# Summing Consecutive Numbers

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Many numbers can be expressed as the sum of two or more consecutive integers. Can you say which numbers can be expressed in this way?

Teaching approach. This lesson idea is about exploring and noticing structure(ta).

The collection of NRICH activities are designed to develop students capacity to work as a mathematician. Exploring, questioning, working systematically, visualising, conjecturing, explaining, generalising, justifying, proving are all at the heart of mathematical thinking.

This particular resource has been adapted from an original NRICH resource. NRICH promotes the learning of mathematics through problem solving. NRICH provides engaging problems, linked to the curriculum, with support for teachers in the classroom. Working on these problems will introduce students to key mathematical process skills. They offer students an opportunity to learn by exploring, noticing structure and discussing their insights, which in turn can lead to conjecturing, explaining, generalising, convincing and proof.

The Teachers’ Notes provided focus on the pedagogical implications of teaching a curriculum that aims to provoke mathematical thinking. They assume that teachers will aim to do for students only what they cannot yet do for themselves. As a teacher, consider how this particular lesson idea can provoke mathematical thinking. How can you support students' exploration? How can you support conjecturing, explaining, generalising, convincing and proof?. (edit)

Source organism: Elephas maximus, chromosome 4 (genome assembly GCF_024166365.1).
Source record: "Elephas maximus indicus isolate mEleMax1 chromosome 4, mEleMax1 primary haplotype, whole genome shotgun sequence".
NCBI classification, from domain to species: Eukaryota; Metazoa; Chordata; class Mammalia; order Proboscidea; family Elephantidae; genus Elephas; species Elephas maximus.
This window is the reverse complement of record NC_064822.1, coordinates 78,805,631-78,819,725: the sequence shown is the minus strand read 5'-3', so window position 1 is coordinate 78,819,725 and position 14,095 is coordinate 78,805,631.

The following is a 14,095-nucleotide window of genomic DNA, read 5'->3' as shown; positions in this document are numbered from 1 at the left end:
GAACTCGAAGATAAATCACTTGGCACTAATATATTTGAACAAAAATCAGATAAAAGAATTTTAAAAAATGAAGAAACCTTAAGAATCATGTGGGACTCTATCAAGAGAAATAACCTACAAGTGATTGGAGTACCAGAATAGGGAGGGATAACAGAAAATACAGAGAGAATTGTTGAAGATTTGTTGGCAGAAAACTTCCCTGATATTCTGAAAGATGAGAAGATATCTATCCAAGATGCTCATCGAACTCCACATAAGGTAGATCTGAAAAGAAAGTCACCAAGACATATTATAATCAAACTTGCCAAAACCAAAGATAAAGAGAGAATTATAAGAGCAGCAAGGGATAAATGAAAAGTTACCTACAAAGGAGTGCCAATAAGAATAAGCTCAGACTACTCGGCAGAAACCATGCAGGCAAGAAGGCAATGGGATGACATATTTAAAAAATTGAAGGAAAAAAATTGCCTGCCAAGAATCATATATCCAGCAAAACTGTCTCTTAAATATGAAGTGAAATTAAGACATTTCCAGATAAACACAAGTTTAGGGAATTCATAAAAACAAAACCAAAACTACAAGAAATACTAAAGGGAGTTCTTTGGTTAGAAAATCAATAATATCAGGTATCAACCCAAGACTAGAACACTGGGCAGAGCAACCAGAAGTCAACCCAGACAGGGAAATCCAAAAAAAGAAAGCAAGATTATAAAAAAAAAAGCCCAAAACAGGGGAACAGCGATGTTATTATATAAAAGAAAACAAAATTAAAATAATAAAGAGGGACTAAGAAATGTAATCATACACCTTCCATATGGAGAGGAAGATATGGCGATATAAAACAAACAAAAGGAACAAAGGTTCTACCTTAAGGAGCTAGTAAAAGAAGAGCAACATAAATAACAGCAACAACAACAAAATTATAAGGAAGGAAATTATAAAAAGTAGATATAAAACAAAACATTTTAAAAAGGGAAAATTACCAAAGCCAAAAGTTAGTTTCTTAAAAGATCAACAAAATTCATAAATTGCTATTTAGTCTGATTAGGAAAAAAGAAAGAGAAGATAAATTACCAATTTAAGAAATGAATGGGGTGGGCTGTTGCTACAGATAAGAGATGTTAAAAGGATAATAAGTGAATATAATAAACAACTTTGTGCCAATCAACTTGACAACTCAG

Resource details Title Summing Consecutive Numbers Topic Number Teaching approach Learning Objectives Exploring and noticing structure Subject Age of students / grade Related ORBIT Wiki Resources The following NRICH resources have the teaching approach "Exploring and noticing structure": Painted Cube, Summing Consecutive Numbers, Whats Possible, Which List is Which, Which Spinners The following NRICH resources have the topic "Number": Factors and Multiples Game, GOT IT, Keep it Simple, Mixing Lemonade, Summing Consecutive Numbers, What Numbers Can We Make, Whats it Worth Files and resources to view and download The following parts are available: Problem, Clue, Solution, Teachers' note. The original problem is available on the NRICH website here. Acknowledgement The NRICH website http://nrich.maths.org publishes free mathematics resources designed to challenge, engage and develop the mathematical thinking of students aged 5 to 19. NRICH also offers support for teachers by publishing Teachers’ Resources for use in the classroom. License CC-By, with kind permission from NRICH. This resource was adapted from an original NRICH resource.